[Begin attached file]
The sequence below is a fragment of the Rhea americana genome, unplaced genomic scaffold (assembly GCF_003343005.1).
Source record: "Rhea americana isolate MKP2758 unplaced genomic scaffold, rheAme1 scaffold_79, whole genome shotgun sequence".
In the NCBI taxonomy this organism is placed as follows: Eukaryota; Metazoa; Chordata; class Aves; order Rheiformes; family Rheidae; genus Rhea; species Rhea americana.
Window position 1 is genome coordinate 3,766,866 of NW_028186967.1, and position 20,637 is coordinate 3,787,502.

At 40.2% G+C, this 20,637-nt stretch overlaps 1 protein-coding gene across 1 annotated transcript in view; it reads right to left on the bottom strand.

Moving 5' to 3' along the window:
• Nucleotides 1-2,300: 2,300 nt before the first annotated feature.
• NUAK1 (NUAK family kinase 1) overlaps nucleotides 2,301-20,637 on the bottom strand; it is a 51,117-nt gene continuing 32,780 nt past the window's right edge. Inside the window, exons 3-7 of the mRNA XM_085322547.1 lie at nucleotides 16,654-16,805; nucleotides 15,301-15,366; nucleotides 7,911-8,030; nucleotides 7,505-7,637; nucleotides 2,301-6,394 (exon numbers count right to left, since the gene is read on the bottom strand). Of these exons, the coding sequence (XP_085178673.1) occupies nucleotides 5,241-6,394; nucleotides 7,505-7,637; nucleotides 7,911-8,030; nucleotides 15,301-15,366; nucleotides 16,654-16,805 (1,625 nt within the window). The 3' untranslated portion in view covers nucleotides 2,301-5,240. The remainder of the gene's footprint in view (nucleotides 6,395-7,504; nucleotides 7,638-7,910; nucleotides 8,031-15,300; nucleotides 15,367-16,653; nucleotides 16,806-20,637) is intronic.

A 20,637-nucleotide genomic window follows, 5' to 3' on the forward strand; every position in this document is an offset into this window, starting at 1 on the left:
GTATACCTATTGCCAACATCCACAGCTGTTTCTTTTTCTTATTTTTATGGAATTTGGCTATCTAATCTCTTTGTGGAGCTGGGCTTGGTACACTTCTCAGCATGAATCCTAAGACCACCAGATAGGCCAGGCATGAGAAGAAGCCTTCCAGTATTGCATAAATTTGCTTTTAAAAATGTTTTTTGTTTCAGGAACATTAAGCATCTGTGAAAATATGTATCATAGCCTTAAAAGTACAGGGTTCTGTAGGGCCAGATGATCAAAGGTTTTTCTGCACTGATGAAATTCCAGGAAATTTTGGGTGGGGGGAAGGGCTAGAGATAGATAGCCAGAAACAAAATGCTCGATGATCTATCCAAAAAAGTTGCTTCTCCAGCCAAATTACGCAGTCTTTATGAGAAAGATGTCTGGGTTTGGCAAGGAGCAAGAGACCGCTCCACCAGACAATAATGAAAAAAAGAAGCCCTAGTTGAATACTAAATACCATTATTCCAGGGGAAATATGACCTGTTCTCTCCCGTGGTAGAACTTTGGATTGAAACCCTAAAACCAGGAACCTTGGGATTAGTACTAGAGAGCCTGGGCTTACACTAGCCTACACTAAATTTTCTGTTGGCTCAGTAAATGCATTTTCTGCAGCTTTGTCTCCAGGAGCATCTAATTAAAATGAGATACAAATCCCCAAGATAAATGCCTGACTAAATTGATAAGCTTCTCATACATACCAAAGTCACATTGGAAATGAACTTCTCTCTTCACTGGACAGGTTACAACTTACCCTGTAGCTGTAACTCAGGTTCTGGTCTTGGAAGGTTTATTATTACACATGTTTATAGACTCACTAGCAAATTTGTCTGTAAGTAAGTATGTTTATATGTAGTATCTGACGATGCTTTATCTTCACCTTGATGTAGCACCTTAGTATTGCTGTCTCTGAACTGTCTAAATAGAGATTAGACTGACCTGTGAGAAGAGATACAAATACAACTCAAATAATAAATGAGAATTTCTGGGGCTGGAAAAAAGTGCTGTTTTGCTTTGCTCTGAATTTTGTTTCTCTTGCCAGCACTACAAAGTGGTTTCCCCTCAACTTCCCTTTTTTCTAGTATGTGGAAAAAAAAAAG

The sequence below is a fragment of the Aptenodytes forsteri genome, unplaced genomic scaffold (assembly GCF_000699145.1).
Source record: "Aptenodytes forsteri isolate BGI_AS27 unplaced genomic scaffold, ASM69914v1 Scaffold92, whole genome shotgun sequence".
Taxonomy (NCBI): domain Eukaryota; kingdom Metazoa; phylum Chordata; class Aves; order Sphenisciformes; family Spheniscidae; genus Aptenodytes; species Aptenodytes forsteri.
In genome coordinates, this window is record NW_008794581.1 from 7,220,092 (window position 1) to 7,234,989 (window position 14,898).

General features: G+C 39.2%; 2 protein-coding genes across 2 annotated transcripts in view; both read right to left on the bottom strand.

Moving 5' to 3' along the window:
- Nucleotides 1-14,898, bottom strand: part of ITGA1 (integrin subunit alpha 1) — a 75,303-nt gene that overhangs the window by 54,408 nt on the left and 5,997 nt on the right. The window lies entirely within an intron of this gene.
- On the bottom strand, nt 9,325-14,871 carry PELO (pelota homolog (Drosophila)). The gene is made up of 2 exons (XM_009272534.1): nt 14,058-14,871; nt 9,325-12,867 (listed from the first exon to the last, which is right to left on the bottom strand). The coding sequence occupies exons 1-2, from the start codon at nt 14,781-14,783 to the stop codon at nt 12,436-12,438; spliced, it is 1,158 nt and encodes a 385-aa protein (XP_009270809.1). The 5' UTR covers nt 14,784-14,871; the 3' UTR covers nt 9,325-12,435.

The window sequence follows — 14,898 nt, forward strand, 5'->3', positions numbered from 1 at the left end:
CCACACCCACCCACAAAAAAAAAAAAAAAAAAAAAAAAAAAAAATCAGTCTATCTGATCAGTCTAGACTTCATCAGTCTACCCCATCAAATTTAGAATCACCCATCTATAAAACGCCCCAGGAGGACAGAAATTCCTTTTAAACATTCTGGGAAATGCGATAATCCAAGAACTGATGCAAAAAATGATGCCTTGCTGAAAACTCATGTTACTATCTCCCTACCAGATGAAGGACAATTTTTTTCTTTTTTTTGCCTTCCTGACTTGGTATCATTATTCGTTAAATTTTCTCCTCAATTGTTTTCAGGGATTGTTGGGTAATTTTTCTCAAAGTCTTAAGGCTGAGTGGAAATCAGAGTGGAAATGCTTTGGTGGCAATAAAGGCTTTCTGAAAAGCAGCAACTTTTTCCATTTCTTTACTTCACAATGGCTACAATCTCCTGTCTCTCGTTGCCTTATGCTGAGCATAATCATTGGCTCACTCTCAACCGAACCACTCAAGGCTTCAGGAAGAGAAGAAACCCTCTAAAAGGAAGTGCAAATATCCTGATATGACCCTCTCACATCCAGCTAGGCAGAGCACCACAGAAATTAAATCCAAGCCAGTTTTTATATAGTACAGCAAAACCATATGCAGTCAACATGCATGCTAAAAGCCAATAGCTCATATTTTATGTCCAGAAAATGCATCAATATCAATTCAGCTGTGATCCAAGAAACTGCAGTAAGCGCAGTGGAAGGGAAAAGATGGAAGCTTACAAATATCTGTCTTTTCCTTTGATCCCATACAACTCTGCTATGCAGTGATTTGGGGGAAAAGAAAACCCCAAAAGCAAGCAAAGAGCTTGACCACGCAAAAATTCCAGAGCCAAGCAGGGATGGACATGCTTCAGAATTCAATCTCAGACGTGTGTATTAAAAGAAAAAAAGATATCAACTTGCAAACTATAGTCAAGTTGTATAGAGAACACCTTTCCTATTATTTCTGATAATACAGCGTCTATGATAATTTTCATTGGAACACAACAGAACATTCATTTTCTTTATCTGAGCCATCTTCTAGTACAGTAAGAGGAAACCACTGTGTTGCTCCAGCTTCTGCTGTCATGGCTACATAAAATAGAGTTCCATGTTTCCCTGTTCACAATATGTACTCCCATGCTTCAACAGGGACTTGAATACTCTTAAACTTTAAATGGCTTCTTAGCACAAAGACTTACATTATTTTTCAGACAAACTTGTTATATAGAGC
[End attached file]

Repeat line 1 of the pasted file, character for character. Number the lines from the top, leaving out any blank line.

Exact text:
The sequence below is a fragment of the Rhea americana genome, unplaced genomic scaffold (assembly GCF_003343005.1).